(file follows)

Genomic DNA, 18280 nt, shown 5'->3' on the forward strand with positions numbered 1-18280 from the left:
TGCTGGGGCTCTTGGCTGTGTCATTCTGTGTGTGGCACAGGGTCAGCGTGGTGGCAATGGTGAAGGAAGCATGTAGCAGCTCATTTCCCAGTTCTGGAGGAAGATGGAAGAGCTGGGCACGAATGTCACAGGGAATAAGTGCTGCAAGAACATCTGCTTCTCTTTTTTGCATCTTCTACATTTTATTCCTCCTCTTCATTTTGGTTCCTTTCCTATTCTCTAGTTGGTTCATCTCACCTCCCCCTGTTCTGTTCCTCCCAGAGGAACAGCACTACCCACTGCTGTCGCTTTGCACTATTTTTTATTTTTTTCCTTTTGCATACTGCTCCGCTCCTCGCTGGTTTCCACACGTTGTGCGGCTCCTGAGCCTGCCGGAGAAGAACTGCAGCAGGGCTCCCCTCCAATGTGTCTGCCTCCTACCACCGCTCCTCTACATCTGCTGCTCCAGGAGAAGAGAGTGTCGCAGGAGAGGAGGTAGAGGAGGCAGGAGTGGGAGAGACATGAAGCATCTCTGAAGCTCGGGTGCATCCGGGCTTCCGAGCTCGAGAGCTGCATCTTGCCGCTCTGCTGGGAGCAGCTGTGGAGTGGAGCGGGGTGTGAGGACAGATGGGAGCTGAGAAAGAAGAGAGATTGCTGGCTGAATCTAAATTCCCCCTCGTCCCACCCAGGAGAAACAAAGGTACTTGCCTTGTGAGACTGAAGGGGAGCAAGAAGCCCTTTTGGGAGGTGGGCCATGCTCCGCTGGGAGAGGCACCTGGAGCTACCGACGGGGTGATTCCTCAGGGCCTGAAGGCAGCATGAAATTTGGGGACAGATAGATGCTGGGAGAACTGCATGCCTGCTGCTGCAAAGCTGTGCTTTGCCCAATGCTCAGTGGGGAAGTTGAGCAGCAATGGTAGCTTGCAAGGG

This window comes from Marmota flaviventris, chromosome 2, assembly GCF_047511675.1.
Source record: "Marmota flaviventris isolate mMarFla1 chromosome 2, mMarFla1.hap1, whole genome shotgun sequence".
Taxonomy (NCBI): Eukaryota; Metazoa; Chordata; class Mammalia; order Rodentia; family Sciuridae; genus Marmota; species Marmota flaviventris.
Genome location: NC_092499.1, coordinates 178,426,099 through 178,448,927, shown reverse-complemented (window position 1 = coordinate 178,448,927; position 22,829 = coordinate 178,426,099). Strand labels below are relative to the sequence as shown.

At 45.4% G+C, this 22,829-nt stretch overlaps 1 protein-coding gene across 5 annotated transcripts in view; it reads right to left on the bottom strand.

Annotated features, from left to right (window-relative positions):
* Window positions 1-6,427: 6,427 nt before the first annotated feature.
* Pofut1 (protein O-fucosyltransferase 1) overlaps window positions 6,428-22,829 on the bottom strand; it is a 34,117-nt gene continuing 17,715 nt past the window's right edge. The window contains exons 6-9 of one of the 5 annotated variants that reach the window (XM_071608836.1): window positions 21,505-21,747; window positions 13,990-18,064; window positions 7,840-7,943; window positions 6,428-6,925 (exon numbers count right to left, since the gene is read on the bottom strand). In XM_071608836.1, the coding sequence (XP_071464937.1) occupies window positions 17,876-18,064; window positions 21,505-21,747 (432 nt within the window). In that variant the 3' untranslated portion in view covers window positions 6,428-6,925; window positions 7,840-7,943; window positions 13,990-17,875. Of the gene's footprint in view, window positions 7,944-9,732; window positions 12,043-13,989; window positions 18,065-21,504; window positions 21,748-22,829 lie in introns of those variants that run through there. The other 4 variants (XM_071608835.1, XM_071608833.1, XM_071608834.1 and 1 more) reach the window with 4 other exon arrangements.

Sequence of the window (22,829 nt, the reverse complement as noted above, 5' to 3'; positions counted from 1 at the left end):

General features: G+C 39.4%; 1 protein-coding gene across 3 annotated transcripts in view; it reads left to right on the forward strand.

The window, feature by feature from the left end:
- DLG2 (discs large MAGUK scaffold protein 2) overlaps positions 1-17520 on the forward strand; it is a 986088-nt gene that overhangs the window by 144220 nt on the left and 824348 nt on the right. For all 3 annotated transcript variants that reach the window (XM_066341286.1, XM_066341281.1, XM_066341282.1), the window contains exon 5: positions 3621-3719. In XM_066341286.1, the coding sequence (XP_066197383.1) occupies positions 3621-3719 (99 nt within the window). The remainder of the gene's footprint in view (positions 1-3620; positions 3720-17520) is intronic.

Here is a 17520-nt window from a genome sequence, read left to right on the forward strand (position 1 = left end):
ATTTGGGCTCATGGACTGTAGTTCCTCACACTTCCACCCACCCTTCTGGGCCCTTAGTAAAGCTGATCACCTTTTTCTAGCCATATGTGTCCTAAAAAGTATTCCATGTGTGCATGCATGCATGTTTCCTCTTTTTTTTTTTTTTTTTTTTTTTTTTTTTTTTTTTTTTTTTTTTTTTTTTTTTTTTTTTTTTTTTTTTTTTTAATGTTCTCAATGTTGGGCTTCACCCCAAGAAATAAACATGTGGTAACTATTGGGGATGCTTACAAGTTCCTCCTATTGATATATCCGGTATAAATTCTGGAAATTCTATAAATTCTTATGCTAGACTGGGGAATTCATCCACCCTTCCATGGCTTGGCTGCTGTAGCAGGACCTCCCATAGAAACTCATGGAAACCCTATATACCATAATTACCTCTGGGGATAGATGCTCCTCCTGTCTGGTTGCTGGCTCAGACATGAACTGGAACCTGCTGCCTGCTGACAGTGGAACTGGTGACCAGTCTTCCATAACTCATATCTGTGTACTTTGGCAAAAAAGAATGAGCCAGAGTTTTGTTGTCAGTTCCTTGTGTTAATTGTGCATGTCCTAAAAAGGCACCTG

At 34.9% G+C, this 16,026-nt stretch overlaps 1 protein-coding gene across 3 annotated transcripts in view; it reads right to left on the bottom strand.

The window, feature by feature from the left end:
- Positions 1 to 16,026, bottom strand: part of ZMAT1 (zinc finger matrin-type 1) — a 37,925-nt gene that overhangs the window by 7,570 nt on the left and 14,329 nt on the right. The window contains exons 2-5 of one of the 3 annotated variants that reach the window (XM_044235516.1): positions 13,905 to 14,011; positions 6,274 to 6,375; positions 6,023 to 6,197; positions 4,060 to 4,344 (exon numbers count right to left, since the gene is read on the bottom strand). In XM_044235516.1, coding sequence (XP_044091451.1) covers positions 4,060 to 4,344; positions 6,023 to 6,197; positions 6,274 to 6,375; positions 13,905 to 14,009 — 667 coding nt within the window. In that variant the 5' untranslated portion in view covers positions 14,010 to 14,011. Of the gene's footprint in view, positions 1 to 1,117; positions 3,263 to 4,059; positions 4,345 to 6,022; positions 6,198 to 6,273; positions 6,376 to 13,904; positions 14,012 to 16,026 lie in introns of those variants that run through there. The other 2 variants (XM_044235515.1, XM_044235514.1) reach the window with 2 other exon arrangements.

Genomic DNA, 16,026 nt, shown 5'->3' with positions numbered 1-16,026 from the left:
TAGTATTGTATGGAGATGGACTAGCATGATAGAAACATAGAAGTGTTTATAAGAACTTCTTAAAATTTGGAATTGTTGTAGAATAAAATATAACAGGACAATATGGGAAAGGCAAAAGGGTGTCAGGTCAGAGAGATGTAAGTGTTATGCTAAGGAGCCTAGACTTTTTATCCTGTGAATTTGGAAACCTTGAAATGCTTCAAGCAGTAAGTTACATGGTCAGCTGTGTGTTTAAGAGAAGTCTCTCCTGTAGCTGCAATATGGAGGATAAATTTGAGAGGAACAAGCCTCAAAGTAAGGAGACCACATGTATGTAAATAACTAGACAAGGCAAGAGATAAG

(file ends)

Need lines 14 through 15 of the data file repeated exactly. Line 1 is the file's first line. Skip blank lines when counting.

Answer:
- DLG2 (discs large MAGUK scaffold protein 2) overlaps positions 1-17520 on the forward strand; it is a 986088-nt gene that overhangs the window by 144220 nt on the left and 824348 nt on the right. For all 3 annotated transcript variants that reach the window (XM_066341286.1, XM_066341281.1, XM_066341282.1), the window contains exon 5: positions 3621-3719. In XM_066341286.1, the coding sequence (XP_066197383.1) occupies positions 3621-3719 (99 nt within the window). The remainder of the gene's footprint in view (positions 1-3620; positions 3720-17520) is intronic.

Here is a 17520-nt window from a genome sequence, read left to right on the forward strand (position 1 = left end):